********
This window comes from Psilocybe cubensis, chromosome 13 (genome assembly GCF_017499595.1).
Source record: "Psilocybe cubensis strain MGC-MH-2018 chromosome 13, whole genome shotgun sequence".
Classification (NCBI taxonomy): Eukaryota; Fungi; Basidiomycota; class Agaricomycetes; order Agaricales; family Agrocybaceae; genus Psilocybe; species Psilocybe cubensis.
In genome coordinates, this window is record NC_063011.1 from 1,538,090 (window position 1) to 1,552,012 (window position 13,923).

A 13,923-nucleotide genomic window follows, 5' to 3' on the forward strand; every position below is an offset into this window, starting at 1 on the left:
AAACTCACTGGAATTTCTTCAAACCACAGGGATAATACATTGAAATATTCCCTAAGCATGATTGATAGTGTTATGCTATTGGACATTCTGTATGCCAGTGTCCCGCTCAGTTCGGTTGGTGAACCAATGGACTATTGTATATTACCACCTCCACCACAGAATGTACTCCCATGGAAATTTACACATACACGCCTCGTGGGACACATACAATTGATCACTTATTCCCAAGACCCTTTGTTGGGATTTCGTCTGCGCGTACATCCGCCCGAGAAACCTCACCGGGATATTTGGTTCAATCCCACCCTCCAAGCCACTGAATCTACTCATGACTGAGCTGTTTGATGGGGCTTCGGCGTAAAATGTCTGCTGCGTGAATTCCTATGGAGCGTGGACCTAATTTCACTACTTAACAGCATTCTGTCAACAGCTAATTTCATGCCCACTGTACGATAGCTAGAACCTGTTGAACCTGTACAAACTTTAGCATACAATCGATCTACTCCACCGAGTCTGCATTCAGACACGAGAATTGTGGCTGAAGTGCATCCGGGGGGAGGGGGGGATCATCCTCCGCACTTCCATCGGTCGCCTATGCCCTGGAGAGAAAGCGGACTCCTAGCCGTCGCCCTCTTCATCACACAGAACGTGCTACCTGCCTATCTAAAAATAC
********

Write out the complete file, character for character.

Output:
This window comes from Psilocybe cubensis, chromosome 13 (genome assembly GCF_017499595.1).
Source record: "Psilocybe cubensis strain MGC-MH-2018 chromosome 13, whole genome shotgun sequence".
Classification (NCBI taxonomy): Eukaryota; Fungi; Basidiomycota; class Agaricomycetes; order Agaricales; family Agrocybaceae; genus Psilocybe; species Psilocybe cubensis.
In genome coordinates, this window is record NC_063011.1 from 1,538,090 (window position 1) to 1,552,012 (window position 13,923).

A 13,923-nucleotide genomic window follows, 5' to 3' on the forward strand; every position below is an offset into this window, starting at 1 on the left:
AAACTCACTGGAATTTCTTCAAACCACAGGGATAATACATTGAAATATTCCCTAAGCATGATTGATAGTGTTATGCTATTGGACATTCTGTATGCCAGTGTCCCGCTCAGTTCGGTTGGTGAACCAATGGACTATTGTATATTACCACCTCCACCACAGAATGTACTCCCATGGAAATTTACACATACACGCCTCGTGGGACACATACAATTGATCACTTATTCCCAAGACCCTTTGTTGGGATTTCGTCTGCGCGTACATCCGCCCGAGAAACCTCACCGGGATATTTGGTTCAATCCCACCCTCCAAGCCACTGAATCTACTCATGACTGAGCTGTTTGATGGGGCTTCGGCGTAAAATGTCTGCTGCGTGAATTCCTATGGAGCGTGGACCTAATTTCACTACTTAACAGCATTCTGTCAACAGCTAATTTCATGCCCACTGTACGATAGCTAGAACCTGTTGAACCTGTACAAACTTTAGCATACAATCGATCTACTCCACCGAGTCTGCATTCAGACACGAGAATTGTGGCTGAAGTGCATCCGGGGGGAGGGGGGGATCATCCTCCGCACTTCCATCGGTCGCCTATGCCCTGGAGAGAAAGCGGACTCCTAGCCGTCGCCCTCTTCATCACACAGAACGTGCTACCTGCCTATCTAAAAATAC